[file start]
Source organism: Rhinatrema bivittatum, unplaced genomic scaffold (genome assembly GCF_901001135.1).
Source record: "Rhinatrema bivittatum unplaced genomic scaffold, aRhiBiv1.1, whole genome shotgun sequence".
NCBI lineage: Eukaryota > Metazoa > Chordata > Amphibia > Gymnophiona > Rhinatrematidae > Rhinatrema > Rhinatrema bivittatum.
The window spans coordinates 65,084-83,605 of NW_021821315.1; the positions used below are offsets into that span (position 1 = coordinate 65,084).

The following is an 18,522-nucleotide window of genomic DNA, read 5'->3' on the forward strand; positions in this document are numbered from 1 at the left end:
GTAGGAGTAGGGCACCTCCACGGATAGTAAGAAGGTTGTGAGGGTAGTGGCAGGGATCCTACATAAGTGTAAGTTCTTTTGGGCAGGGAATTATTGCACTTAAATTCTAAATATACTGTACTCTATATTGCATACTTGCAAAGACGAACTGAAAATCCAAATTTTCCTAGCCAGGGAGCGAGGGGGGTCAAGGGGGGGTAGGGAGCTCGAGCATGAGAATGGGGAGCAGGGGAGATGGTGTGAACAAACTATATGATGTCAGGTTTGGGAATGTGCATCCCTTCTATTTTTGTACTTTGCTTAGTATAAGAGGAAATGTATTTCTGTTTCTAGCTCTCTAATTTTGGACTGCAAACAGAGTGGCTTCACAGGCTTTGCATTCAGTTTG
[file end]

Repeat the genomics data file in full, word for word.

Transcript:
Source organism: Rhinatrema bivittatum, unplaced genomic scaffold (genome assembly GCF_901001135.1).
Source record: "Rhinatrema bivittatum unplaced genomic scaffold, aRhiBiv1.1, whole genome shotgun sequence".
NCBI lineage: Eukaryota > Metazoa > Chordata > Amphibia > Gymnophiona > Rhinatrematidae > Rhinatrema > Rhinatrema bivittatum.
The window spans coordinates 65,084-83,605 of NW_021821315.1; the positions used below are offsets into that span (position 1 = coordinate 65,084).

The following is an 18,522-nucleotide window of genomic DNA, read 5'->3' on the forward strand; positions in this document are numbered from 1 at the left end:
GTAGGAGTAGGGCACCTCCACGGATAGTAAGAAGGTTGTGAGGGTAGTGGCAGGGATCCTACATAAGTGTAAGTTCTTTTGGGCAGGGAATTATTGCACTTAAATTCTAAATATACTGTACTCTATATTGCATACTTGCAAAGACGAACTGAAAATCCAAATTTTCCTAGCCAGGGAGCGAGGGGGGTCAAGGGGGGGTAGGGAGCTCGAGCATGAGAATGGGGAGCAGGGGAGATGGTGTGAACAAACTATATGATGTCAGGTTTGGGAATGTGCATCCCTTCTATTTTTGTACTTTGCTTAGTATAAGAGGAAATGTATTTCTGTTTCTAGCTCTCTAATTTTGGACTGCAAACAGAGTGGCTTCACAGGCTTTGCATTCAGTTTG